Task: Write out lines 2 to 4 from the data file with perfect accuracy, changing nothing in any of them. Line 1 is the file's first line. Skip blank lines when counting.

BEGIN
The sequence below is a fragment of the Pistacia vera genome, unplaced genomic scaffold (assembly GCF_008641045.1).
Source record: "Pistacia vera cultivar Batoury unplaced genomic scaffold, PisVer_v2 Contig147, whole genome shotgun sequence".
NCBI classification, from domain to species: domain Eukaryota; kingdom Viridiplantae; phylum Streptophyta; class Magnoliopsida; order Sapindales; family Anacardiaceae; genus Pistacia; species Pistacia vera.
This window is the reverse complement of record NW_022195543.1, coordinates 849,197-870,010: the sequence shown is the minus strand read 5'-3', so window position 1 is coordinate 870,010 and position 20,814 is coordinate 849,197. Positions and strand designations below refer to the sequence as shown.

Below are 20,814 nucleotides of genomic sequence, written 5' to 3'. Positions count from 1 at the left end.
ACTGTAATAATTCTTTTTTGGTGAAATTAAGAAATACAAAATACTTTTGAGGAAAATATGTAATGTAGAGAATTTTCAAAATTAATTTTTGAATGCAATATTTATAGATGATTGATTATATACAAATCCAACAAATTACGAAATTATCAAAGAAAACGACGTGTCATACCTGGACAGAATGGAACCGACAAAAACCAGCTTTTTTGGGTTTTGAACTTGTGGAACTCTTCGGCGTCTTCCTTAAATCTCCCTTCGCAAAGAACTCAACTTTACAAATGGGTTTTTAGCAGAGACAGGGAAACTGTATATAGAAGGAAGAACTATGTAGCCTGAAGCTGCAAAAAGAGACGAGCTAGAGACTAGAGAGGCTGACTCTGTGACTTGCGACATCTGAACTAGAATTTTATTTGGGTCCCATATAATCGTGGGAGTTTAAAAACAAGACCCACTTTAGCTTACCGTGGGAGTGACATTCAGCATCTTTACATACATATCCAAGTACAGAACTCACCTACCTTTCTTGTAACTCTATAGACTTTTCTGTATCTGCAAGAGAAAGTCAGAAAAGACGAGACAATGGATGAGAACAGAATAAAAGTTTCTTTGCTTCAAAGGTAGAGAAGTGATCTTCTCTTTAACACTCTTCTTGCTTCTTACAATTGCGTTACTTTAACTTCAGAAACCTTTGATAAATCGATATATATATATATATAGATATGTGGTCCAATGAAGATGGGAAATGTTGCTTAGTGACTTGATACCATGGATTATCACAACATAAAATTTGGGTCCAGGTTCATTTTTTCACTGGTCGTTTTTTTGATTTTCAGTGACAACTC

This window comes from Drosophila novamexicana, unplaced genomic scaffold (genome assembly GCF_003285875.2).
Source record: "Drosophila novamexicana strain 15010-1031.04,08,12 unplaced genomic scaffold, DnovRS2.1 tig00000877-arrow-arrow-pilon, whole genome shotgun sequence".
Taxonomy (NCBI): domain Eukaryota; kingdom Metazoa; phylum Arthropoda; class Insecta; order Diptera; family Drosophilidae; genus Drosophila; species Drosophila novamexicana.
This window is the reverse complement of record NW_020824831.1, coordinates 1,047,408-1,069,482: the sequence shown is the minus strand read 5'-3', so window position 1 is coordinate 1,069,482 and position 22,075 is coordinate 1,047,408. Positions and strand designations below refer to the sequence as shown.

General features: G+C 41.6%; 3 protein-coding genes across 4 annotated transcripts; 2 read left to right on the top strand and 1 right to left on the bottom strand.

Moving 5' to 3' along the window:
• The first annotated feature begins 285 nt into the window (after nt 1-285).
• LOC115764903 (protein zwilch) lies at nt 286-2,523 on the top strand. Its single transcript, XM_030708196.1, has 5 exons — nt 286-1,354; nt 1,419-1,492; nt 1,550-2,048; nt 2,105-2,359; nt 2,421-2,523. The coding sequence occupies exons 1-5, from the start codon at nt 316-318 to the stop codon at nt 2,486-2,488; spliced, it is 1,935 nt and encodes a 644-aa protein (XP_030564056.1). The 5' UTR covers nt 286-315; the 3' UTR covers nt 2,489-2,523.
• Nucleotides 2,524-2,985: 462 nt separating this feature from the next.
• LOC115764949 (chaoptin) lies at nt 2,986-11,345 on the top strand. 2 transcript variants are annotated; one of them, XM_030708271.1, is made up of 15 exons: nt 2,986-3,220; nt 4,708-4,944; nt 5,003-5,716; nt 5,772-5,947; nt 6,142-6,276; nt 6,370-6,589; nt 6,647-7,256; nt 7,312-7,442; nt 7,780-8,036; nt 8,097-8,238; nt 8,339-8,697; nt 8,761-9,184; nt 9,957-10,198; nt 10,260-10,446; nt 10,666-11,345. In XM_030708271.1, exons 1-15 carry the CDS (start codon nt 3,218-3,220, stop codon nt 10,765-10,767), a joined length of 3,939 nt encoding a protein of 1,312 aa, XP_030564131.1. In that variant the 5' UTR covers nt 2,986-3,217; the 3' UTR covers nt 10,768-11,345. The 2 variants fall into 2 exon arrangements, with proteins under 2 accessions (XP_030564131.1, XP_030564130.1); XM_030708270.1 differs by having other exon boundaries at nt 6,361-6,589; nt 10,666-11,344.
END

Source record: "Pistacia vera cultivar Batoury unplaced genomic scaffold, PisVer_v2 Contig147, whole genome shotgun sequence".
NCBI classification, from domain to species: domain Eukaryota; kingdom Viridiplantae; phylum Streptophyta; class Magnoliopsida; order Sapindales; family Anacardiaceae; genus Pistacia; species Pistacia vera.
This window is the reverse complement of record NW_022195543.1, coordinates 849,197-870,010: the sequence shown is the minus strand read 5'-3', so window position 1 is coordinate 870,010 and position 20,814 is coordinate 849,197. Positions and strand designations below refer to the sequence as shown.